Exerpts from the editorial:

New York Times
December 2, 2005

Blocking Reform at the U.N.

Muscular diplomacy is one thing. But John Bolton has been all muscle and no diplomacy as the United States ambassador to the United Nations. Now he's threatening to hold up its entire two-year operating budget unless his demands for major reforms are met almost immediately.

As it happens, the American reform agenda contains many good elements. No one can seriously argue that the U.N. is a rationally structured, efficiently managed body. And letting countries like Cuba, Libya and Sudan sit on a human rights commission that judges the records of other countries diminishes the U.N.'s most important authority, its moral authority. But just as the Senate feared when it declined to confirm Mr. Bolton in the job, his blustering unilateral style is turning him into one of the biggest obstacles to achieving changes that had been within reach before he appeared on the scene.

Two basic changes are needed to repair the U.N.'s tarnished reputation. First, significant authority over appointments and management needs to be shifted from the General Assembly, which has 191 members, to the secretary general's office. Just as important, the secretary general (a new one will be chosen next year) must exercise this new authority wisely, boldly and effectively.

The most important specific reforms include establishing a permanent human rights council made up of countries that respect human rights, creating a commission to oversee the reconstruction of societies devastated by armed conflict, and giving the secretary general the authority to recommend ending missions that have outlived their usefulness and to make senior appointments based on merit, not regional quotas.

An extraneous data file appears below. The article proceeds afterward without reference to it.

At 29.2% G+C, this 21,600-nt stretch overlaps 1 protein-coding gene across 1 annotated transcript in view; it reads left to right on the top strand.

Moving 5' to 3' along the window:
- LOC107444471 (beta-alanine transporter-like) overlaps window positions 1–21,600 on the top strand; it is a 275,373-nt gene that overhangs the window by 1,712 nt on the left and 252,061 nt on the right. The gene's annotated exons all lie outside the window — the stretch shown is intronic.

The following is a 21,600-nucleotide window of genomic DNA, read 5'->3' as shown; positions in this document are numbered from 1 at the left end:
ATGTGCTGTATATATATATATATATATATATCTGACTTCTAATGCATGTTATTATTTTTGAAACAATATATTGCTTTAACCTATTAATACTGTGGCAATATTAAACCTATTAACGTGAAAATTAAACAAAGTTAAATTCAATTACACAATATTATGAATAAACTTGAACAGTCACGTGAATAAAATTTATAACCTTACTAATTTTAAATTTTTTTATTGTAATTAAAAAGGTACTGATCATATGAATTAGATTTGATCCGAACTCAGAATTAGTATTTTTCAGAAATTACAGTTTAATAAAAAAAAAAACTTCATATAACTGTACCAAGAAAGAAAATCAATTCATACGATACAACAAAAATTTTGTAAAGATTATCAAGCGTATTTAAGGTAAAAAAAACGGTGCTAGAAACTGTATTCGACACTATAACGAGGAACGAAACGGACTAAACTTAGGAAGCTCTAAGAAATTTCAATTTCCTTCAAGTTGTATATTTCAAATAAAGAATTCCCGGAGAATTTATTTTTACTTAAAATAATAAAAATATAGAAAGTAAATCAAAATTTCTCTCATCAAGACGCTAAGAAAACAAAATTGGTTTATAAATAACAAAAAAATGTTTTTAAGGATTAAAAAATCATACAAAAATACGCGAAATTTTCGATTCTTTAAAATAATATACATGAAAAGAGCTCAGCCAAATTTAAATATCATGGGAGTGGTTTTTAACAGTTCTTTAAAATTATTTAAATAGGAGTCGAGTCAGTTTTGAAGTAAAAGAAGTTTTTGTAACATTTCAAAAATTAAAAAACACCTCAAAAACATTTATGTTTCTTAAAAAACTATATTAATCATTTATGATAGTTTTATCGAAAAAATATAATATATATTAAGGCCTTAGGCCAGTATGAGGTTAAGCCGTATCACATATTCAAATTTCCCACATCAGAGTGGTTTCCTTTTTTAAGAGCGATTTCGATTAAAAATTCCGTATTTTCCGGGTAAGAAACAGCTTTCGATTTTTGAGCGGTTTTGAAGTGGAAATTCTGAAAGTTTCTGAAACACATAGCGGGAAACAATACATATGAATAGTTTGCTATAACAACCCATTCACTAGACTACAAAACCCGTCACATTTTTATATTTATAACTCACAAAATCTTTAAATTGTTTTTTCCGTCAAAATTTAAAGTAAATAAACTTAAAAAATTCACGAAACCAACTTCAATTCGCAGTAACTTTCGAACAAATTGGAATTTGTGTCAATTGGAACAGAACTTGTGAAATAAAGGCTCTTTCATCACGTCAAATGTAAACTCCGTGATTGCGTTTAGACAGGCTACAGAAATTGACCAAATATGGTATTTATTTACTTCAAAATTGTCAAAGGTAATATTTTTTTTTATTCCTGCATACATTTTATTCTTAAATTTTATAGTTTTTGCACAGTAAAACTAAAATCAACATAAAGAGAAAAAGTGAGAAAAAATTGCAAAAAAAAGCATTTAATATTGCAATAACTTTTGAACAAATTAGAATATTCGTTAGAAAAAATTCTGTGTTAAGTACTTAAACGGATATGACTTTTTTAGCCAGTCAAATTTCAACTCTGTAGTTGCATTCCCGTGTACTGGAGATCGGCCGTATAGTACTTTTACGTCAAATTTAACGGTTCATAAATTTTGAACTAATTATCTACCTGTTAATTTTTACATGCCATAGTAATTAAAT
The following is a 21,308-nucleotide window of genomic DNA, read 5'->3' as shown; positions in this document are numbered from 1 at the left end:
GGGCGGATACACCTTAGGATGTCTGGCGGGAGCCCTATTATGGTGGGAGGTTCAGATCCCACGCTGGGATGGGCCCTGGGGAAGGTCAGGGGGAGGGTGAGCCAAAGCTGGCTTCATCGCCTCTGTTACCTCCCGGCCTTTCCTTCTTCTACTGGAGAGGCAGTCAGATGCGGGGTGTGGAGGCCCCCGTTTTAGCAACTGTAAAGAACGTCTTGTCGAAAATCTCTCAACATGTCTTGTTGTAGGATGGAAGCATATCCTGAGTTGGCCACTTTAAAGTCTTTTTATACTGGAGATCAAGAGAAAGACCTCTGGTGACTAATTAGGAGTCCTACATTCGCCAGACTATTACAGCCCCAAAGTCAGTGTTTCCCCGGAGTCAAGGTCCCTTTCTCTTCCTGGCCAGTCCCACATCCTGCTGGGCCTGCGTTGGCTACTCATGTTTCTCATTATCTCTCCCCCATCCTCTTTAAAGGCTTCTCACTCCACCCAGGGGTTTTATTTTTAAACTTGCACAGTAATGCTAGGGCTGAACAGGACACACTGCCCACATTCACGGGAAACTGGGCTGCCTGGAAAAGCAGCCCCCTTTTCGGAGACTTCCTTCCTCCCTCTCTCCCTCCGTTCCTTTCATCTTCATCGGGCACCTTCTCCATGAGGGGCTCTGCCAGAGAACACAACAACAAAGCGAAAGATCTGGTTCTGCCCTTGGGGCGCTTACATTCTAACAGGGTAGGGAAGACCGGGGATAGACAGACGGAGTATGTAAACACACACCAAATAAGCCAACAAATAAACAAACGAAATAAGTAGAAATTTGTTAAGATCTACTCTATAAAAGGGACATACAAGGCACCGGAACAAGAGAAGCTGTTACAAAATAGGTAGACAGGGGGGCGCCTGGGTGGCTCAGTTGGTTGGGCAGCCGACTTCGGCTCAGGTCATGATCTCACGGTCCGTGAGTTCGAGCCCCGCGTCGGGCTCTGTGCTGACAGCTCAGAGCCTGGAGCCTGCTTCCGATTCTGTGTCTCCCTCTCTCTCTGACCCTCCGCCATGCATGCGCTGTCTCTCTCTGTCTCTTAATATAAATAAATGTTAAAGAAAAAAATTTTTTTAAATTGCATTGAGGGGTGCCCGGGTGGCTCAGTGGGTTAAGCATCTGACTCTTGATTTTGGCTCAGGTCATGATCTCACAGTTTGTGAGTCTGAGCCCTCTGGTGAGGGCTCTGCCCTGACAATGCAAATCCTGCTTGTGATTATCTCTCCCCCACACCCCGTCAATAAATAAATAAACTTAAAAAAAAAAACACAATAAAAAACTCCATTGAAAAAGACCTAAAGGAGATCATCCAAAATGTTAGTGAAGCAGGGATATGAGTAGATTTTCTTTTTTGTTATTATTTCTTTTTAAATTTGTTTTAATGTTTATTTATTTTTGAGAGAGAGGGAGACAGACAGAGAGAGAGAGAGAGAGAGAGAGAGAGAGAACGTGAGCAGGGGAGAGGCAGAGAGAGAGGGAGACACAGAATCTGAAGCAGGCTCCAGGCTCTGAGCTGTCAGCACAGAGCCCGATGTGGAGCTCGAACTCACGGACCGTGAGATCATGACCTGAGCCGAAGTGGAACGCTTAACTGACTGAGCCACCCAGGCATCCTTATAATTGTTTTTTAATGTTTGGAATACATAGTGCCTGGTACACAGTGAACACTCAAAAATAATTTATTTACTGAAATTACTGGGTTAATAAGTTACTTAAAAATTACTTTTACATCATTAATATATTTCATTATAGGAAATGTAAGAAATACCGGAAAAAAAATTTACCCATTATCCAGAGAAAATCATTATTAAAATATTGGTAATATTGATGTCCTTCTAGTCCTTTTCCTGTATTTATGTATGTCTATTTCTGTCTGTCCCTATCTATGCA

Doing these things will require a close alliance between reformers and the secretary general's office and the ability to convince General Assembly members that a more credible and effective U.N. is in their interests. Those are exactly the areas where Mr. Bolton has done the most damage. His demands and his threats to bypass the U.N. if it doesn't bow to them have fed the impression that the whole reform agenda is a power grab by Washington. Hard as it is for Americans to believe, much of the world now suspects Secretary General Kofi Annan of being Washington's lackey.

Mr. Annan made a promising start earlier this year at building a consensus for reform, only to have it derailed by Mr. Bolton. Soon after taking over the American mission this summer, he issued a long list of last-minute demands. As a result, a special international summit meeting that had been organized to adopt real reforms ended up endorsing a document that was mostly fudge and mush.

Mr. Bolton's latest threat, to block the next U.N. budget, is likely to be equally counterproductive. America's most successful U.N. ambassadors, whether they served Republican or Democratic presidents, have known how to harness American power to patient, skillful diplomacy. Regrettably, Mr. Bolton has failed to profit from their example.

No comments: